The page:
Thursday, August 15, 2013

trail etiquette

optional titles
trail basics for dummies
don't be an idiot
I should be a park ranger
stop pooping on the path (yes, we are going there.)

Last Saturday I ran up Mt. Timpanogos. 
A GORGEOUS hike, and it makes for great training so I love heading up there whenever I have the time. It's also one of THE most popular hikes in Utah, so on a Saturday morning it was like a ride at Disneyland......people everywhere. I was in awe at how many people show disrespect towards other people, AND the mountain itself, and it inspired me to list out some basic rules we should ALL follow to make spending time on the trail more enjoyable for everyone.
Pack it in, Pack it Out.
You've heard this. You know this. There are signs everywhere. You are a smart person.
So WHY are we talking about this? Because there is still trash fluttering around the trails! 
If it's NOT your trash and you have room to stash it, pick it up--what a great person you are. 
Teach your kids to be responsible about garbage. Teach your friends.
Just pick up your trash.

Uphill hikers (bikers, etc) have the right of way--so if you're on your way downhill move over for the climbers. If the trail is wide, slow down and move over, if it's narrow find a safe place to step over and STOP. But if I'm hiking uphill and see a mountain bike or a runner coming down the hill--I have absolutely no problem stepping over so they don't have to stop their momentum (if I have a safe place to do so). Just do your best to be kind and courteous, and make sure to communicate with each other.

Don't follow too closely. If you come up behind someone climbing, don't breathe down their neck--kindly ask to go around. Definitely DO NOT follow too close on a descent--this could be dangerous if you are too close in steep or rocky terrain, just use communication and find the best place to pass.

Don't walk side by side when there are others on the trail.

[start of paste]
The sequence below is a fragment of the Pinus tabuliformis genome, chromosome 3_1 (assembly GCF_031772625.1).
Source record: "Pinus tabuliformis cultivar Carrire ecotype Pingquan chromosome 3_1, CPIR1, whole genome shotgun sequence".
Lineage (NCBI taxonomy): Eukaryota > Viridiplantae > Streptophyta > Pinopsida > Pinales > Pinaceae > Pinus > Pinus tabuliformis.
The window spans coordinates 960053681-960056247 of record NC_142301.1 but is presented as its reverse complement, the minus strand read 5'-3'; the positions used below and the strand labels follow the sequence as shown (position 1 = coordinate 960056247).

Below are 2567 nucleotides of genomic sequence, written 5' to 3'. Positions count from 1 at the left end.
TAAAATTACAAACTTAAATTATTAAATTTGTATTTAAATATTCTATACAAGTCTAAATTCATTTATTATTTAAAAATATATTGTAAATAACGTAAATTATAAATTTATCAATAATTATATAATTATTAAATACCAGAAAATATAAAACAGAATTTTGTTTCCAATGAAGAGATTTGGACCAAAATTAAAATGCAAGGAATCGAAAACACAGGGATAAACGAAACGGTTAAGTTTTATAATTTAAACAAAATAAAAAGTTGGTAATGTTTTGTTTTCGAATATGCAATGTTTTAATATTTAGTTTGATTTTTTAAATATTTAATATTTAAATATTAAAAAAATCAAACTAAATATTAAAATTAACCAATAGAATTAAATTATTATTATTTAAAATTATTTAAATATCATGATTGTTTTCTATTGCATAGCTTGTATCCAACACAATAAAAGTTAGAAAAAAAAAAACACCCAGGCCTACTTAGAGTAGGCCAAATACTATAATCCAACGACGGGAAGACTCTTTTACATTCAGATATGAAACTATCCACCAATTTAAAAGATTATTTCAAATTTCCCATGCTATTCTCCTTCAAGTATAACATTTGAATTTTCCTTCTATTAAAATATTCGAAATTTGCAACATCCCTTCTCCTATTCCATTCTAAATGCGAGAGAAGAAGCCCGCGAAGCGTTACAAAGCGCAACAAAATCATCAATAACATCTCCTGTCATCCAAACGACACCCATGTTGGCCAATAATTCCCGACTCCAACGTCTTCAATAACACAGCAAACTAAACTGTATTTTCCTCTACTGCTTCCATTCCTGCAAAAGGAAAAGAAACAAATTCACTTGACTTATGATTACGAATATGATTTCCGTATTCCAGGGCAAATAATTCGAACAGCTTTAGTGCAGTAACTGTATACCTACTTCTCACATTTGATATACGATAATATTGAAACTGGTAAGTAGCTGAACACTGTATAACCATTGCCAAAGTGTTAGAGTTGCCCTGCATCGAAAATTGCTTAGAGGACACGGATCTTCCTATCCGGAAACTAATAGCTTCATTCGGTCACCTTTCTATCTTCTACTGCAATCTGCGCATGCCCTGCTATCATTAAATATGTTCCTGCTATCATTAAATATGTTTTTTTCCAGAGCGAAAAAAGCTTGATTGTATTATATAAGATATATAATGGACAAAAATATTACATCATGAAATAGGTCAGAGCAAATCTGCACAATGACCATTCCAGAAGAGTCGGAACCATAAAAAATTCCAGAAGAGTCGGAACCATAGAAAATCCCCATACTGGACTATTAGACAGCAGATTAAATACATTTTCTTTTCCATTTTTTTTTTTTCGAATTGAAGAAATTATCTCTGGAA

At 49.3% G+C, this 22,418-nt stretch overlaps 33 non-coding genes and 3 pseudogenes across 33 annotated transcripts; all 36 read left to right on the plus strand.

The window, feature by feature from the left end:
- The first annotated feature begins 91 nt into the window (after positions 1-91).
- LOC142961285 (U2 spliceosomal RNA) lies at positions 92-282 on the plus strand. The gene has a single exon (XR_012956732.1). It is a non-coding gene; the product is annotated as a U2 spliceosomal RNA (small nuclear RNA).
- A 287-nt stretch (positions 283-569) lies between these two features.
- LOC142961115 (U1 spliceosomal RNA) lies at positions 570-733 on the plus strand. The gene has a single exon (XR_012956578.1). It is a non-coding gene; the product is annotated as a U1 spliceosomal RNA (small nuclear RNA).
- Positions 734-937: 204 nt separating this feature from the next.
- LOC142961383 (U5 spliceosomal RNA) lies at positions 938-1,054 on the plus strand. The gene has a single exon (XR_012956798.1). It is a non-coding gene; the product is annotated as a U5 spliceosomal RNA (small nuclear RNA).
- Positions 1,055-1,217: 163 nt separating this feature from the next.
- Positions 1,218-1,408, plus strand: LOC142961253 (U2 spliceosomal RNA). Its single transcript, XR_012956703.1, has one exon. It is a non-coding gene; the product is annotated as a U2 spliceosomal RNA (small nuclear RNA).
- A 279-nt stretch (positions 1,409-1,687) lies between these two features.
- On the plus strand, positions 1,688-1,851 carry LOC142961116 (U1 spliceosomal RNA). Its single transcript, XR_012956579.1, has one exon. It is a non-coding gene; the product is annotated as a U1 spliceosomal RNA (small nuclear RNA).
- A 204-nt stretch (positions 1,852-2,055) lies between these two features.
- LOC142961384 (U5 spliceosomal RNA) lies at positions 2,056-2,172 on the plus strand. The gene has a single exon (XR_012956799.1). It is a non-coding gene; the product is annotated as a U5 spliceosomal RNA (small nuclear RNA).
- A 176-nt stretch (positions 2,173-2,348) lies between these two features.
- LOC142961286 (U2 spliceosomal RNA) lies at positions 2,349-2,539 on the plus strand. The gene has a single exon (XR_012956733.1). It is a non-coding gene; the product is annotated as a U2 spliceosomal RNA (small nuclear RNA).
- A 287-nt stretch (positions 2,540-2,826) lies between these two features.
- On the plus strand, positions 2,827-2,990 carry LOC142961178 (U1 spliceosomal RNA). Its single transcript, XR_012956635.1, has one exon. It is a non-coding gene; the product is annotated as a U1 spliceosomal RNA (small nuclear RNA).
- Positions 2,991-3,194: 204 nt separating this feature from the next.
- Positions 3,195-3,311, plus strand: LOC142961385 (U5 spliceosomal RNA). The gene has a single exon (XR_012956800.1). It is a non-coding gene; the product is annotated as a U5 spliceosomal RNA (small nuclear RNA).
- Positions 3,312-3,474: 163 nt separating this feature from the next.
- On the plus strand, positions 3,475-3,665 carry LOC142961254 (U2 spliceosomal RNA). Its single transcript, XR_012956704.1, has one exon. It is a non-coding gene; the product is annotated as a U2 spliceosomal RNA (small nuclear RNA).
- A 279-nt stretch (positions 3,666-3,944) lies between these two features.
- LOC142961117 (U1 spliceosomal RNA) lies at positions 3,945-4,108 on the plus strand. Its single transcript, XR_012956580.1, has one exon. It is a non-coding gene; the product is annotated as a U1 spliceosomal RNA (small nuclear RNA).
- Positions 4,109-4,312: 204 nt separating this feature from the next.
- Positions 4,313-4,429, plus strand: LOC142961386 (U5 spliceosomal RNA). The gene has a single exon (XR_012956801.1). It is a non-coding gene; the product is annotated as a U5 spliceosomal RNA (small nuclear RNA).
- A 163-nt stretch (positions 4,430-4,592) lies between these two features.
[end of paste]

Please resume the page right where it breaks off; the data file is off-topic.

If you are hiking in a group don't stop and block the trail.

Stop hating each other.
I run, I hike, I bike. I find it hilarious that there are a few people in each of these groups that just refuse to play nice with others. 

give runners and hikers a heads up when you come up behind them. We can't always hear you until you are almost on top of us--just give a little hello and we will gladly scoot over for you. Little bells on bikes are awesome too. Please don't tear up behind us and then act annoyed when you almost give us a heart attack. Just give a little hello.
Be nice.
Share the trail.

Don't blow past people on the trail. If you run up behind someone, kindly ask if you can move around them. Don't just run right past--slow down, and be polite about it.

Stop being so angry at anyone who isn't hiking! It's not your trail--people can go at any pace they choose--it's not up to you to monitor the speed limit. After very politely asking if I could sneak around a group of hikers last week I was told "THE TRAIL ISN'T A RACE TRACK YOU KNOW!"
It's OK if someone wants to go around you.
It's ok if the trail is used for biking, running, hey--if someone wants to roller skate down the mountain let them do it--as long as they are courteous, it really shouldn't make you so angry.

I'm not exactly sure what the rules are when it comes to horses on the trail......but let's just move over for them! It's alot easier for a human to get over on the trail, than a giant animal. If you are coming up on a horse--from the front OR behind, as you get close speak quietly so you don't spook them--let them know you are there. Be sure to give plenty of room as you pass.

It's so weird to me when you meet someone face to face on the trail and they don't say anything. I'm not looking for your deepest darkest secrets, but can you at least say hello? If you are out on the trail and come across other hikers you immediately have something in common--your love for the outdoors--that deserves a quick and friendly exchange.

So yeah, we are going to talk about poo now.
If you can hold off and wait until you get back to the nasty outhouse--just do that.....because can you imagine if every person on a busy trail used the bathroom somewhere near the trail.......gross.
If you absolutely can't hold it:
move off the trail.
drip dry. (am I the first blog talk about this? you're not going to find that on a trendy fashion blog). no one wants to be out exploring and find your toilet paper in the bushes. If you absolutely don't need it, don't use it.
GO OFF THE TRAIL. Waaaaay off the trail.